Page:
The other night, I found a large bottle of Lysol in my bed. This is not some fringe COVID-19 disinfectant method (that I know of!). No, someone in my family tucked the Lysol down at the foot of my bed as a prank.
Seven weeks (eight? four hundred?) into Gov. Tony Evers’s “Safer at Home” order, my world has shrunk to the size of our small bungalow. My husband is hunkered down in the basement, trying to teach his classes online. My daughters are upstairs, doing schoolwork or watching TikToks or fighting over toothpaste – sometimes, I believe, all at once. We are healthy. We are safe. We are howling at the moon.
Our normal schedule has gone cattywumpus. We all go to bed at around 1 a.m. and wake up at various times ranging from 8 a.m. to approximately dusk. Under zero supervision, my children concoct their own strange brunches – pale, seafoam green mixtures of avocados and hardboiled eggs; mini-pizzas topped with canned pineapple, pickles: whatever they can find in the bright, emptying refrigerator.
Just this morning, I got a text from my seventeen-year-old. “MOM. COME UP HERE. HURRY. QUICK THERE’S A HUGE WORM IN MY BED I NEED YOU OH NO HURRY HURRY COME GET IT!” I raced upstairs to find her, cocooned in her blankets, wriggling like a worm and laughing hysterically.
The other day, I walked past my younger daughter’s bedroom and heard her muttering, “Hello. Hellllooooo. Hell-ooooo.” I knocked softly, opened the door. She was sitting on the floor, staring at the dog, who was staring back, confused.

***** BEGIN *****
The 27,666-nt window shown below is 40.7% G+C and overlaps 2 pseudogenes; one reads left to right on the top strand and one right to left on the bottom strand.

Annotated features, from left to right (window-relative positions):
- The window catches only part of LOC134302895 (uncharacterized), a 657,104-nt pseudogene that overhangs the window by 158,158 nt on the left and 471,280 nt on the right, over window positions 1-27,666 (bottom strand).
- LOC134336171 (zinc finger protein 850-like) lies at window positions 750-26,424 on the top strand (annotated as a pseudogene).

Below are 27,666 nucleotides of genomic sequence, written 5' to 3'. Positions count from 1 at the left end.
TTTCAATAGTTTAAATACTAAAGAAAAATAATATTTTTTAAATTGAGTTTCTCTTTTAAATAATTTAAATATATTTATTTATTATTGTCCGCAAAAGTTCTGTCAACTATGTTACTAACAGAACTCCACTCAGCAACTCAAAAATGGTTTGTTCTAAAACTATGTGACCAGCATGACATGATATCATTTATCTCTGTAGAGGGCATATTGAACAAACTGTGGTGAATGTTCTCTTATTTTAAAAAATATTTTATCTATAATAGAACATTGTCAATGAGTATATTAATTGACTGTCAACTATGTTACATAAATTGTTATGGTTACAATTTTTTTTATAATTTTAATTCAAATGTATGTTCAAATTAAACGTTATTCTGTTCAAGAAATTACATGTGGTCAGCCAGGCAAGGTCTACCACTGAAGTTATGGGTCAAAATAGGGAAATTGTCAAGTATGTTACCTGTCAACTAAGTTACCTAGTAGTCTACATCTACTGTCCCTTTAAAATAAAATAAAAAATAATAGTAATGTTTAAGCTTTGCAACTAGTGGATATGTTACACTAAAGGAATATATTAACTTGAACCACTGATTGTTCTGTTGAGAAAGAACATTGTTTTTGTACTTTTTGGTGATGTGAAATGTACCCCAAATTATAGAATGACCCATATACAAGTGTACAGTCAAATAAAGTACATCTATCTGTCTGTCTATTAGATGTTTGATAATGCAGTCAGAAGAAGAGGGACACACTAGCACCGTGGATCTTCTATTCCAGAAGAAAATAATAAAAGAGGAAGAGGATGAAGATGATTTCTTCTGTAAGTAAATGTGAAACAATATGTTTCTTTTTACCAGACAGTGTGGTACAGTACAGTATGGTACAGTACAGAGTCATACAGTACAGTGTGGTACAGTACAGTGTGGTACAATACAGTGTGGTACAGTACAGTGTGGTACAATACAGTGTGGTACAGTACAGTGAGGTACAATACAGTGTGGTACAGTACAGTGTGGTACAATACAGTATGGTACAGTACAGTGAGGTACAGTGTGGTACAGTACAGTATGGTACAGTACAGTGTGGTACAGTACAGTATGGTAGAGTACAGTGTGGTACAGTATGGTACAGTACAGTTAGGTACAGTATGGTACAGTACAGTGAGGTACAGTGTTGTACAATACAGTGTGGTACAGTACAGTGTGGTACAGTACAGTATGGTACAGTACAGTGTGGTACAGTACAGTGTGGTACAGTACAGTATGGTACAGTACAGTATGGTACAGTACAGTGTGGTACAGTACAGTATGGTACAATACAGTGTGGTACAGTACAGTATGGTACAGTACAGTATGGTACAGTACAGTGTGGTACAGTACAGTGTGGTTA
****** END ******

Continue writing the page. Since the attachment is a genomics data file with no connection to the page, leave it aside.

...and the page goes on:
“What are you doing?” I asked. She shrugged. “I’m teaching the dog to talk.”
My husband and daughters are engaged in an escalating battle of hide-the-toothbrushes. (“You’ll never find it this time!” I hear nightly. I can only hope they do.) The other day, my older daughter played a ring tone on her phone and then handed me a banana. “Mom,” she said. “It’s for you.” I made tea last night and brought empty cups to everyone. “Be careful!” I said, blowing on them. “Hot, hot, hot!”
Like everyone else, I’m carrying a lot of grief these days. Every morning I wake up and feel a disorientation I can hardly describe: for a moment, the sun is shining through my window and everything is normal, happy … and then, with a jolt of psychic whiplash, I remember where we are, what the world is, the devastations, large and small, with which we are reckoning. Some days it takes me a couple of hours to feel even a little bit like myself again.
But in my weird little snow globe of a house, the four of us, in mutual, silent agreement, have ramped up the lunacy to a level that is somehow, I think, keeping us sane.
Lauren Fox of Shorewood is the author of “Days of Awe” and other novels. Her fourth novel, from Knopf, is expected February 2021.